The following includes information about immunizations we
T-dap is the vaccination for tetanus, diphtheria and
pertussis (otherwise known as “whooping cough”). Adolescents and adults should
be receive a tetanus booster every 10 years.
T-dap should be given once in place of a regular booster. It can also be given sooner than 10 years
after the last Td booster.
As of 2010, the “Meningitis” vaccine is given in 2
shots. First-year college students
living in a residential hall should get a booster dose if their first dose was
given before age 16.
HPV vaccine is given as a 3-dose series to females and males
ages 9-26 years.
Influenza vaccine is recommended for all individuals over
the age of 6 months. The vaccine is
given annually between the months of September and March in the northern
A vaccine is administered as a 2-dose series given at least 6 months
apart. It is recommended if you are at a
higher risk of exposure, such as upcoming travel. Hepatitis A virus (HAV) is spread by close
personal contact and by eating food or drinking water containing HAV.
B vaccine is administered as a 3-dose series normally beginning at birth with
the second dose given at 1-2 months of age and the third does at 6-18 months of
age. The schedule is the same for adults
who have not been vaccinated (day 1, 1-2 months later, 6-18 months after the
(TWINRIX vaccine contains both Hepatitis
A and Hepatitis B vaccines and is also a 3-dose series)
known as “chickenpox”, this vaccine is recommended if you have never had the
chickenpox. It is a 2-dose series
administered 28 days apart
For adults who have not received this vaccine, it is a
2-dose series given 28 days apart (proof of immunity to the measles virus is
required for entry into elementary through college-age students).
Most adults already received this vaccine during
childhood. A booster is required for
travel to certain countries. It is a
The Shingles virus is caused by the same virus, Varicella
Zoster, as chickenpox. Only someone who
has had chickenpox can get Shingles. The
CDC has historically recommended the vaccine to adults 60 years and older. The FDA approved the use of the vaccine to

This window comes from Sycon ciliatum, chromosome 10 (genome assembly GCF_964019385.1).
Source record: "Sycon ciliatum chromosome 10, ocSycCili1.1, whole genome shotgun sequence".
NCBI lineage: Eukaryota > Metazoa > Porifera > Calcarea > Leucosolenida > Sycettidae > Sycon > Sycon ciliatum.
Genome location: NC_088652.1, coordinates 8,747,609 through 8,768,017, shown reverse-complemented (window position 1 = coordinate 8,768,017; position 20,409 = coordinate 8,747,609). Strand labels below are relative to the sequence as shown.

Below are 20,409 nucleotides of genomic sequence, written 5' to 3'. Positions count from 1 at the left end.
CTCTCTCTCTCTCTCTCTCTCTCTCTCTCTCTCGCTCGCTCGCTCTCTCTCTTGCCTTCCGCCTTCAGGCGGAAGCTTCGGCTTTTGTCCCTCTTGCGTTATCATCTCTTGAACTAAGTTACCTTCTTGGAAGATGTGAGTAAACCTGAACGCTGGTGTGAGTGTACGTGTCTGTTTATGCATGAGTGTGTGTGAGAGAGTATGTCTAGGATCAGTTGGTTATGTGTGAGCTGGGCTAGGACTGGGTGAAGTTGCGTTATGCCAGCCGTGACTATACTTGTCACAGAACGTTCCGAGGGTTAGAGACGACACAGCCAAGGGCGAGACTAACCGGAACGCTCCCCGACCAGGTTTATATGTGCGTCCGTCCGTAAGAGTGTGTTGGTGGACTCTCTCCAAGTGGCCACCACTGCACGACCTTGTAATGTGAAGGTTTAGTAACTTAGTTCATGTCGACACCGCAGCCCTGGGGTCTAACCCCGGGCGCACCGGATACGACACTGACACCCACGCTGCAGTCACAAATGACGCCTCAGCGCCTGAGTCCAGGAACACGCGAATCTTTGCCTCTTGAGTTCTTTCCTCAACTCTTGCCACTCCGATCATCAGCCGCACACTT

adults 50-59 in 2011. It is a 1-dose
Pneumococcal vaccine is usually given to adults 65 years and
older. It is also given to children and
adults with long-term/chronic health problems or immune deficiencies. It is usually a 1-dose injection but under
certain circumstances a second dose is recommended.
The vaccine is administered as a 2-dose series, 1 month
apart, for those 17 years and older, traveling to Asia where JE occurs (or are
unsure of travel plans).
Typhoid vaccine can either be given as an injection of a
“killed” virus or by a live “weakened” form given as pills. The injectable vaccine is 1 dose with a
booster every 2 years for people remaining at risk. The pills are given in 4 doses: days 1, 3, 5 and 7.
skin test (“PPD”or Mantoux)
for tuberculosis (TB) is done on Mondays, Tuesdays, Wednesdays and Fridays (not
Thursdays). A person having the PPD test
done must return within 48-72 hours to have the test read. (If the reading is missed, there is a 7 day
wait period before the test can be administered again at the person’s own
expense). TB blood testing is the preferred method of TB infection testing
for those people who have received the “BCG” vaccine and those who have a
difficult time returning for a second appointment to look for a reaction to the